Obata: Watercolor Painting of a Standing Bay Horse

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Artist: Chiura Obata   (1885-1975)
Title: Watercolor Painting of a Standing Bay Horse
Date: Ca. 1930s

Watercolor study of a standing bay horse. This work seems to be a direct study of an equine that he observed in person, which is quite a departure from his usual depictions of horses; those tend to be more in the idealized Chinese style, with the horse rearing on its hind legs and mane blowing in the wind. Here he’s given the horse plenty of space and no surrounding details, the better to focus purely on its form. When we asked our relative who is a Horse Person, she suggested the title "Reflections of a Bay Horse" because he looks like he is thinking about something and also for the way that the light reflects from the side of his body. She noted that he looks like a large bay, maybe a gelding, that has a kind eye and nice proportions.

Obata taught at Berkeley between 1932 and 1954, and made many study paintings as demonstration to his students. The University of California, Berkeley preserved many of his paintings while Obata and his family were interned in Utah during WWII. A recent exhibition of Obata’s work was held at the Smithsonian American Art Museum, which would have closed in May of 2020. His works are included in the collection of the Whitney Museum of Art, in addition to the collections of numerous West Coast museums. Provenance: Estate of Chiura Obata. Includes a Certificate of Authenticity.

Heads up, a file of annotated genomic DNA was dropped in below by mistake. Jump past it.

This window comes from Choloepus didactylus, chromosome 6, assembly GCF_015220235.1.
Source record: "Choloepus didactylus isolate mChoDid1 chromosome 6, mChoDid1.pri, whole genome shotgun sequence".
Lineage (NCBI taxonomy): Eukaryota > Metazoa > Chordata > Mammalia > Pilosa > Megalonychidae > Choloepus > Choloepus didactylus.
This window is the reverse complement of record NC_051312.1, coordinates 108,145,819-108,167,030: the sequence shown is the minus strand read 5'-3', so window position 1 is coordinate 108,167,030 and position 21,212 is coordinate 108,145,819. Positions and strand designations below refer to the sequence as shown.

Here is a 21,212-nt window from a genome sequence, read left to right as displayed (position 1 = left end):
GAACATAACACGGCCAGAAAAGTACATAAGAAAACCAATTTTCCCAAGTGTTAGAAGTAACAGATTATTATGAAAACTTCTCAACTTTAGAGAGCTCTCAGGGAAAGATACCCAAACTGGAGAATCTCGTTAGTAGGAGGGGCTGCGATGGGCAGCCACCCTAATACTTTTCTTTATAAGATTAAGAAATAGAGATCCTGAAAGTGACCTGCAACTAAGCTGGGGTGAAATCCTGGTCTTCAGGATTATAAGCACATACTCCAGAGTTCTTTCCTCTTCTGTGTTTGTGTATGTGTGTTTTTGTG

Condition: Very good condition overall. With the original backing that was applied to the paper by the artist. Some minor rubbing and light wrinkles to the soft paper.
Dimensions: 39.5 x 52.7 cm
Provenance:   Estate of Chiura Obata. WIth a Certificate of Authenticity.
Signature: Sealed in red, lower left, with artist's seal.